Businesses involved in Texas litigation should review a recent decision by the Texas Supreme Court where the court refused to enforce an oral settlement agreement. InKnapp Medical Center v. De La Garza, 2007 WL(NNN) NNN-NNNN(Tex. 2007), the court made it clear that an oral agreement settling a case cannot be enforced in a Texas court. The court concluded that Texas Rule of Civil Procedure 11, which requires that agreements related to pending litigation must be in writing, bars the enforcement of an oral agreement.
Dr. Javier De La Garza, M.D. filed suit against Knapp Medical Center, a hospital in Weslaco, Texas for defamation, business disparagement, interference with business relations, and civil conspiracy. During the trial, De La Garza’s attorney offered to settle the case based on the hospital’s insurance policy limits of $1,000,000. When he made the settlement offer, De La Garza’s attorney understood that the hospital would also contribute an additional $200,000 to the settlement. After he made the policy-limits demand, the attorney learned that in fact, the hospital did not plan to contribute the additional $200,000 to the settlement. Instead, the insurer had agreed to settle for the $1,000,000 policy limits. In open court prior to the closing arguments, De La Garza’s attorney explained to the judge that he had made the offer with the understanding that the hospital would contribute the additional $200,000. The hospital’s attorney, while acknowledging that an additional contribution had been discussed, stated that the insurer had agreed to settle the case for policy limits. Despite the disagreement, De La Garza agreed on the record to settle the underlying claims for $1,000,000, while purporting to reserve his right to collect an additional $200,000 from the hospital in another lawsuit. The judge accepted the agreement and discharged the jury. De La Garza then signed a Release that acknowledged the settlement funds as complete satisfaction of the claims asserted in the litigation.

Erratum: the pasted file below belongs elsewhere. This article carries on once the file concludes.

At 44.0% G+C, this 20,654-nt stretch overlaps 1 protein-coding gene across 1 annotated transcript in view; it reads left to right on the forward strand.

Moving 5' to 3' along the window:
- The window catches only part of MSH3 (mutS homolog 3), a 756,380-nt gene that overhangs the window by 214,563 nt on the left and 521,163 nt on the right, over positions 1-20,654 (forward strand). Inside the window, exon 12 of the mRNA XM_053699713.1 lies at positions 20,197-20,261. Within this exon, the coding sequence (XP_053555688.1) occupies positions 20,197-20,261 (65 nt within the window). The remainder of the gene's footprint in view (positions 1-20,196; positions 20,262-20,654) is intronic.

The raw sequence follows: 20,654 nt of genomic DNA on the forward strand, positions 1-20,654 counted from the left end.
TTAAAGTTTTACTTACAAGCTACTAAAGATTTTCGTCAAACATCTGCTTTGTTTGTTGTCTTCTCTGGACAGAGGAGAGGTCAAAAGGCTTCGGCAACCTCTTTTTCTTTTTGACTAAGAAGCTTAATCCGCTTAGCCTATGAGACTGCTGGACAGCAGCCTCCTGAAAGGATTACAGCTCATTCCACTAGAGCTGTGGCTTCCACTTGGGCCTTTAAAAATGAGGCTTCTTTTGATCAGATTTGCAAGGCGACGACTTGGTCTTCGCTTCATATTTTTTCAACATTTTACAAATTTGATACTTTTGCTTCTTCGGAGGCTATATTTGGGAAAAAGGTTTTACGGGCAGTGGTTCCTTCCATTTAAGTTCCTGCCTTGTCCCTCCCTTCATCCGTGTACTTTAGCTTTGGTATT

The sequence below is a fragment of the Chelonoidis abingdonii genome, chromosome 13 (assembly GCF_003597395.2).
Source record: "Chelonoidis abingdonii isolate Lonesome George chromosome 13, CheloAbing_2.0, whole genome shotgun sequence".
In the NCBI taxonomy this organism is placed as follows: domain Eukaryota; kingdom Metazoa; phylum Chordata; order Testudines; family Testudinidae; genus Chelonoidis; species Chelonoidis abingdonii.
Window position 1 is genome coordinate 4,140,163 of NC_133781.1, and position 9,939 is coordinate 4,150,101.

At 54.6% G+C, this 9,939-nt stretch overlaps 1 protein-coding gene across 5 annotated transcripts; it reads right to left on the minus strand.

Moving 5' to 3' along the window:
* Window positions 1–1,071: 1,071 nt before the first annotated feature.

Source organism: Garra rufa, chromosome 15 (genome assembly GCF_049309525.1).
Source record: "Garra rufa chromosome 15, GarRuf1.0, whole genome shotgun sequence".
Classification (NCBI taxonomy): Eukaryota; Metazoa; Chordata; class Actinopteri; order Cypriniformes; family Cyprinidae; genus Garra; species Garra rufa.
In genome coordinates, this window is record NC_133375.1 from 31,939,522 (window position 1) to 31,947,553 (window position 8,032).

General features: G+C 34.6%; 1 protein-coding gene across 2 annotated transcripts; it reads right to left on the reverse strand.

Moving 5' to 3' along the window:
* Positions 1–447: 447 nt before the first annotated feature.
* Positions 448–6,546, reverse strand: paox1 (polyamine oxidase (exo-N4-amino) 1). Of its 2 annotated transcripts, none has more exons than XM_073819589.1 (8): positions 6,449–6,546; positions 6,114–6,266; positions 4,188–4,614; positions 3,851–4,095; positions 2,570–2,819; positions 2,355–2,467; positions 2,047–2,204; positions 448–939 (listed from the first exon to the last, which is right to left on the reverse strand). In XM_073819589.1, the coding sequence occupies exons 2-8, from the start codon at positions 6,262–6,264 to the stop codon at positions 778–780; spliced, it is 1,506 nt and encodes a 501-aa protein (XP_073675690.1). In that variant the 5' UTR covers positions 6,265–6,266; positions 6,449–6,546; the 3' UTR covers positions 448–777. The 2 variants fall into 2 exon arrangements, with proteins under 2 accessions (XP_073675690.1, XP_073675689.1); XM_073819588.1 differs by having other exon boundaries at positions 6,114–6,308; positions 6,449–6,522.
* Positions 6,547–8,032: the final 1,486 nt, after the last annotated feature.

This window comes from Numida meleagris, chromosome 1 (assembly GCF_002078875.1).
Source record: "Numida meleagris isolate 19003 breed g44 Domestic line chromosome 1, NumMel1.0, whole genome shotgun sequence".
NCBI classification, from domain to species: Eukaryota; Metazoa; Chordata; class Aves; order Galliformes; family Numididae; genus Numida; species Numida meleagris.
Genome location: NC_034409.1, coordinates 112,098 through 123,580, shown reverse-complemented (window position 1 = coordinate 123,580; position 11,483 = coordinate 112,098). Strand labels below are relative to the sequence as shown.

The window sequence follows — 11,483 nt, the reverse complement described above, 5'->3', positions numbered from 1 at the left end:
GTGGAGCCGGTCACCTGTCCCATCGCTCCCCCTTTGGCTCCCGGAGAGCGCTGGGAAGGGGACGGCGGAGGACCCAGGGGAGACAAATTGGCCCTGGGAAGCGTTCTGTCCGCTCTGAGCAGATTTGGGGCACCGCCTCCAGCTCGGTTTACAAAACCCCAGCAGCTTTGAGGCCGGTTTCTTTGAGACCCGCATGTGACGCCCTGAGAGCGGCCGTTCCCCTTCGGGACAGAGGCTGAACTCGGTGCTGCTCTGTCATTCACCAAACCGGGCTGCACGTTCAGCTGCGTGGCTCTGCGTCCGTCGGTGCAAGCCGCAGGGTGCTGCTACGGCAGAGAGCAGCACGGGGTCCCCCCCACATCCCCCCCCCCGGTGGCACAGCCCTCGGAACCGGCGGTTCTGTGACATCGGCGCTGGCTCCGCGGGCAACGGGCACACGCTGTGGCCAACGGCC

De La Garza later filed suit against the hospital for the disputed $200,000, alleging claims for fraud and breach of an oral agreement that pre-dated the agreement that was read into the record and accepted by the court. The trial court entered judgment in favor of De La Garza and awarded attorney’s fees. The hospital appealed, contending that Rule 11 barred De La Garza’s claims. The court of appeals ignored the Rule 11 argument, concluding instead that parol testimony of one of the attorneys was sufficient to support the existence and breach of the settlement agreement.
Without hearing oral argument, the Supreme Court granted review and reversed the court of appeals’ decision, holding that the purported oral settlement agreement was unenforceable under Rule 11. Rule 11 states that “unless otherwise provided in these rules, no agreement between attorneys or parties touching any suit pending will be enforced unless it be in writing, signed and filed with the papers as part of the record, or unless it be made in open court and entered of record.” The court noted that Rule 11 “has long been a part of Texas jurisprudence” and represented “the wisdom of eschewing the verbal agreements of counsel in favor of written ones . . ..” The rule is intended to promote finalizing settlements “by objective manifestation so that the agreements do not themselves become sources of controversy.” In sum, for a settlement to be enforceable in Texas, it must comply with Rule 11.
In this case, the only agreement that complied with Rule 11 was the agreement read into the record to settle the case for $1,000,000. There was no written agreement to settle for any other amount. The hospital’s alleged agreement to contribute an additional $200,000 was neither in writing nor made in open court and entered into the record. Accordingly, it was not enforceable. The decision in Knapp serves as a reminder to Texas practitioners and litigants that compliance with Rule 11 is a necessary prerequisite to seeking enforcement of any agreement related to a pending lawsuit.
Full Opinion Text: http://www.supreme.courts.state.tx.us/historical/2007/nov/060575.pdf